Myocardial 68Ga-DOTATATE and 18F-FDG PET signals were compared: 1) within infarcted and noninfarcted segments; 2) to each other; and 3) to tracer activity in the thoracic vertebral bone marrow as an experimental marker of systemic inflammation, using standard nonparametric statistical tests (all data median [interquartile range (IQR)] unless stated). Recently infarcted myocardial segments were defined by clinically adjudicated (treated) culprit artery territories, with individual anatomical variation verified by angiography. In patients with old MI, infarcted myocardium was determined by echocardiographic wall motion abnormalities (hypokinesia/akinesia), assessed independently of the study and prior to enrollment.
Demographics were similar for recent MI (age 74 years [IQR: 64 to 78 years], 83% male) and old MI (age 59 years [IQR: 56 to 72 years], all male) patients. There were 3 ST-segment elevation MIs, which were all old MIs. PET imaging occurred 35 days (range 21 to 80 days) after recent MIs, and 7 years (range 1.8 to 22 years) after old MIs, with 2 days (range 1 to 21 days) in between 68Ga-DOTATATE and 18F-FDG scans.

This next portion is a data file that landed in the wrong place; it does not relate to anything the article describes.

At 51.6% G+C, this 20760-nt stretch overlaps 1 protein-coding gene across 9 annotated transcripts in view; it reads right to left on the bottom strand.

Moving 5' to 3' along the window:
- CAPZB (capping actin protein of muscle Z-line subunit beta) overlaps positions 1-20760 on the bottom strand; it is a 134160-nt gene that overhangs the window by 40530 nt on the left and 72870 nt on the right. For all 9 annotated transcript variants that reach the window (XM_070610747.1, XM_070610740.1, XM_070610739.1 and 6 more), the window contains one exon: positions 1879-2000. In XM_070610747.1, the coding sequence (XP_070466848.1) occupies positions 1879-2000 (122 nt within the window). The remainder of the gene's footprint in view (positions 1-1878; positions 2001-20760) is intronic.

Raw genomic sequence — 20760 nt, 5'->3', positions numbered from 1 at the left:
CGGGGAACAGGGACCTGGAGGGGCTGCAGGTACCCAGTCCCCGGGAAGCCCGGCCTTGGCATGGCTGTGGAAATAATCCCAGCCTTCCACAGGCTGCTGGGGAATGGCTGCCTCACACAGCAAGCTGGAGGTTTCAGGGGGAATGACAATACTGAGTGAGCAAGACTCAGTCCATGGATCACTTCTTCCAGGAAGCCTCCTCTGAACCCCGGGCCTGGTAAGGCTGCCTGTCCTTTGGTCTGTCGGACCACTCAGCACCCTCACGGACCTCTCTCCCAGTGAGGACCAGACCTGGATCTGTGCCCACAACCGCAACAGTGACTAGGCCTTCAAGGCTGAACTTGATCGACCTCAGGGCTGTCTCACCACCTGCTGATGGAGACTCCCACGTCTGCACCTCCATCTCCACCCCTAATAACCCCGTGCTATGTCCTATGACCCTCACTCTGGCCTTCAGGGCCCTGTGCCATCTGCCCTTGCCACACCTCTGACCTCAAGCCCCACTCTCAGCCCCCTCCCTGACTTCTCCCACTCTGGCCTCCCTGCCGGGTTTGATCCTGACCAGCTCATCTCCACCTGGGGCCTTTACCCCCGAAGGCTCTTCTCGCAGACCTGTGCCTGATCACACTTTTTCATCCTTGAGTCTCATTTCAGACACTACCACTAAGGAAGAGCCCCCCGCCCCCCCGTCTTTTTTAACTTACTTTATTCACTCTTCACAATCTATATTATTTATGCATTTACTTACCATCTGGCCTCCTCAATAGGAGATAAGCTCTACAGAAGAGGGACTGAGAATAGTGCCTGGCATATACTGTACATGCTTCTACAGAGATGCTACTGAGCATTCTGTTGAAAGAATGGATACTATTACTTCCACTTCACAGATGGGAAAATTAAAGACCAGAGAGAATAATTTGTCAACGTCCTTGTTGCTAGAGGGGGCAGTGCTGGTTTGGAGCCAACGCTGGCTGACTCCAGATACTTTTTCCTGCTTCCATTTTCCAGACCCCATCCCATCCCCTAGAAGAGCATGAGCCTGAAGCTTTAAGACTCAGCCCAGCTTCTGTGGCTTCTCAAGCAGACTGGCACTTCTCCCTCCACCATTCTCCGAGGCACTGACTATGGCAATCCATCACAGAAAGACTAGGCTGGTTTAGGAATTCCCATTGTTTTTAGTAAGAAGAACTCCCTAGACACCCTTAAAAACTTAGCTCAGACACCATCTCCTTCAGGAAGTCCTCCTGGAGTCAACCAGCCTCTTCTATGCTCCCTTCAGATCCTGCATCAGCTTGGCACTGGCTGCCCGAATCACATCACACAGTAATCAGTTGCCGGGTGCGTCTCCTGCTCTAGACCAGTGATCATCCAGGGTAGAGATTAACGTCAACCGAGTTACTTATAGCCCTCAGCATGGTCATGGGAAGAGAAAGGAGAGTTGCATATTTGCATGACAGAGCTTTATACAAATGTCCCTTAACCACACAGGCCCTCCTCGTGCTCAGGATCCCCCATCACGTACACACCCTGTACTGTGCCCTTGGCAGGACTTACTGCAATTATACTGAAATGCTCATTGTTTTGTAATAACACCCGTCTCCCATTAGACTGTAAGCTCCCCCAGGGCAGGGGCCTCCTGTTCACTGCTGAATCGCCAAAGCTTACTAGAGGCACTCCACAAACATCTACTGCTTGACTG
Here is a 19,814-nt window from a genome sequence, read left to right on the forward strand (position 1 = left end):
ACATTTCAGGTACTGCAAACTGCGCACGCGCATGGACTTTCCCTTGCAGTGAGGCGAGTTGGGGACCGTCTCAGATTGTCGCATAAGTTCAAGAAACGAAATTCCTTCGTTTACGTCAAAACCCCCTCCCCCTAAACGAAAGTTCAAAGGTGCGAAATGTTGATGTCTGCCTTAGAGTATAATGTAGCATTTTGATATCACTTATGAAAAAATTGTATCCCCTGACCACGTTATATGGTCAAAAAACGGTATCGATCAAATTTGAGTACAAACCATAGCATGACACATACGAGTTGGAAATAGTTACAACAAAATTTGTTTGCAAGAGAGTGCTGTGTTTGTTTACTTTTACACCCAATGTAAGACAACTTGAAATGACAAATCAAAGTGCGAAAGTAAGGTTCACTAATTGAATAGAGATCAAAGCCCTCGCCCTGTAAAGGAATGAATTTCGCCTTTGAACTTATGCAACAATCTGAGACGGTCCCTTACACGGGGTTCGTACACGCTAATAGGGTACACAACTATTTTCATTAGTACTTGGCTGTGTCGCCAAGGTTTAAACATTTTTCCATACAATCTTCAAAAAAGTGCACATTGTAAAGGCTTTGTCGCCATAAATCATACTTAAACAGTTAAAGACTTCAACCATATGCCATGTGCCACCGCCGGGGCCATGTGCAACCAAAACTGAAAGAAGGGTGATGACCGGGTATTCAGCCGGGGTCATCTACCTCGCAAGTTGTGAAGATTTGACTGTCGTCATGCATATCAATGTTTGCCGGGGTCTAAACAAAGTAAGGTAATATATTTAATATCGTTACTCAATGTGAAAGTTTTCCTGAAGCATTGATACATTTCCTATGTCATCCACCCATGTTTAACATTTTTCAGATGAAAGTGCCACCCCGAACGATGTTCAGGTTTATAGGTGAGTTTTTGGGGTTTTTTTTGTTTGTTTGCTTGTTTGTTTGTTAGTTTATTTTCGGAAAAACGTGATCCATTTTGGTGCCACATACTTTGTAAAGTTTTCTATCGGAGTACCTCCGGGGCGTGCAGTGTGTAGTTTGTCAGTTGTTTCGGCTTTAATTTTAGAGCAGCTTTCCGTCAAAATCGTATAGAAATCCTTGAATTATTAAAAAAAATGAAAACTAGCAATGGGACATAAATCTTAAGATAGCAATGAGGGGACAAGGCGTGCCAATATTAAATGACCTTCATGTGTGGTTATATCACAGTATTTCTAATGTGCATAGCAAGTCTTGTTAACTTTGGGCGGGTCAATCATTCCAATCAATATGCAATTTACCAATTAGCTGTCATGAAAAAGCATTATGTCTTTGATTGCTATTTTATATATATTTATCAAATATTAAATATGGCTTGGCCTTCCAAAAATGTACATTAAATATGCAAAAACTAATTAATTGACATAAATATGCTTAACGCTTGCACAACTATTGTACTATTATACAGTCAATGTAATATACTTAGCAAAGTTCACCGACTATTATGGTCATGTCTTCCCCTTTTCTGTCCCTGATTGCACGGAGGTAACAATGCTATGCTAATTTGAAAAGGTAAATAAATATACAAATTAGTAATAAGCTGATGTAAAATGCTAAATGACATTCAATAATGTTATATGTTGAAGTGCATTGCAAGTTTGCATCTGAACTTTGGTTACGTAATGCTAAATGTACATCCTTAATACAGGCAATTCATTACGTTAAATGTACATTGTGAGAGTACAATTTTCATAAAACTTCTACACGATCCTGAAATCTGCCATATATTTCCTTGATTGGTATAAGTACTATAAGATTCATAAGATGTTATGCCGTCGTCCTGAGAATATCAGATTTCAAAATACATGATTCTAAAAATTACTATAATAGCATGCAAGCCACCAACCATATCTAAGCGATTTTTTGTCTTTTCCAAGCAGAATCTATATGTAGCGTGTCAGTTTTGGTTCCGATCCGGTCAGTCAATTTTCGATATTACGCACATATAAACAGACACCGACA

68Ga-DOTATATE signals were higher in infarcted compared with noninfarcted myocardium in patients with both recent MI (SUVmax 1.60 [IQR: 1.45 to 2.11] vs. 1.33 [IQR: 1.25 to 1.52]; p = 0.03; TBRmax 2.33 [IQR: 1.55 to 2.71] vs. 1.80 [IQR: 1.32 to 2.22]; p = 0.03) and old MI (SUVmax 2.22 [IQR: 2.03 to 2.50] vs. 1.78 [IQR: 1.63 to 2.13]; p < 0.0001; TBRmax 2.79 [IQR: 2.47 to 3.23] vs. 1.89 [IQR: 1.52 to 2.36]; p < 0.0001).
Unlike 68Ga-DOTATATE, which exhibited very low background myocardial binding in all patients, avid myocardial 18F-FDG uptake (basal inferoseptum SUVmax >5) rendered 5 (42%) scans uninterpretable despite 6-h pre-scan fasting. In the readable scans, the 2 tracers showed reasonable agreement in the myocardium (r = 0.38, 95% confidence interval [CI]: 0.20 to 0.53; p < 0.0001). Despite high liver and spleen 68Ga-DOTATATE activity, focal myocardial signals were clearly distinguishable in all 5 patients with inferior infarcts.
Bone marrow 68Ga-DOTATATE signals were highly correlated with both infarct-related myocardial inflammation detected by 68Ga-DOTATATE (r = 0.83 [95% CI: 0.48 to 0.95]; p = 0.001), and metabolic bone marrow activity measured by 18F-FDG (r = 0.64 [95% CI: 0.08 to 0.89]; p = 0.03).